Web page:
The cow many know is capable of thwarting Nico’s dreams is the reigning Swiss Expo’s Supreme Champion, Sunibelle Dempsey Esprit EX94 (95MS), owned by Gary Jones, Markus van Känel, Pat Conroy and Nicholas Sudan, Gary was on the halter the day the third-calved four-year-old won at Lausanne in January, and his allegiances will be tested in April: Gary was born in Ireland, is married to English breeder Izzy Jones (nee Whittaker, whose family will most likely have animals included within the UK team), he will be fitting the Dutch team at Libramont, and is expected to lead Esprit for Switzerland against Koba.
The other cow to recently come into contention was a month fresh in March when she beat Dempsey Esprit in a tight race for Grand Champion Holstein at Switzerland’s National Show, the Expo Bulle in Espace Gruyère, Bulle. Dempsey Esprit won Best Udder of the show. Au Parchy Doorman Jolie has been quietly coming for two years – she won her class at the 2017 and 2018 Swiss Expo. She is owned by Gobeli Holstein, Gasser Ruedi & Räz Hansjörg. She has been included in the Swiss team, along with four of her Gobeli herdmates.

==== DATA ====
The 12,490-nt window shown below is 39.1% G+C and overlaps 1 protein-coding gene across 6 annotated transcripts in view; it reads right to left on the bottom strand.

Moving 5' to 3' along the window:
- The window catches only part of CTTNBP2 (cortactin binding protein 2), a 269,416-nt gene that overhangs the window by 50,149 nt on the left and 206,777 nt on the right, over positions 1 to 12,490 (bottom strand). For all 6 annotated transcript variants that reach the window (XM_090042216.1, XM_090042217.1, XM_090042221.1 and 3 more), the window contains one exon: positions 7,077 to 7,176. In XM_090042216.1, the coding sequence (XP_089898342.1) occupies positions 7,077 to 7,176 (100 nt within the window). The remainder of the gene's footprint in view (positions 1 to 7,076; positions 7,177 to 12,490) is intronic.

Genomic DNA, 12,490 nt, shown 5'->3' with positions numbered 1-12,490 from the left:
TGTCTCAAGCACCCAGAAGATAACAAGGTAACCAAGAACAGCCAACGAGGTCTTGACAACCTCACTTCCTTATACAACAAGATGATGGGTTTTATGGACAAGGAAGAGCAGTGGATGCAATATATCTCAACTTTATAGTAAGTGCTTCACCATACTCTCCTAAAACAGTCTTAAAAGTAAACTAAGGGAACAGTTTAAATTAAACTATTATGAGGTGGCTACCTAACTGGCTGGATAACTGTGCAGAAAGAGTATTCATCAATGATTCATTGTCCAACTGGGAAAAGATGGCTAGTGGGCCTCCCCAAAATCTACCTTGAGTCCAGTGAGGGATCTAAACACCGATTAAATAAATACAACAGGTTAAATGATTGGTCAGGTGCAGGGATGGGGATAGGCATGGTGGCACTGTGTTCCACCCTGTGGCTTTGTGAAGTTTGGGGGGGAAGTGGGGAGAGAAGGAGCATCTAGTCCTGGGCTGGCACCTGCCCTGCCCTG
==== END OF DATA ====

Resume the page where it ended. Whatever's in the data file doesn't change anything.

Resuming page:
With quarantine testing and internal selection processes still to navigate, most other countries were reluctant to talk up any cows at the time of writing this article.
Spain, Germany and Italy preparing
Spanish team head fitter and leader, Agapito Fernandez, said he is proud to represent his country.
Spain is bringing 14 animals, leaving from Cantabria, in northern Spain, where they completed their quarantine requirements. Their trip will take 24 hours. The Spanish Holstein Association is helping support them.
Germany has entered with eight Holsteins and four Red & White Holsteins, with the effort costing between €5000 to €6000 (A$7900-A$9500) per cow. Their quarantine spans 30 days and the Germans have based their effort from the farm of Claude Thein, in Luxembourg, according to one of the team selectors, Henrik Wille.
“We want to present the best cows from Germany, and we are proud to be a little part of this big show,” he said.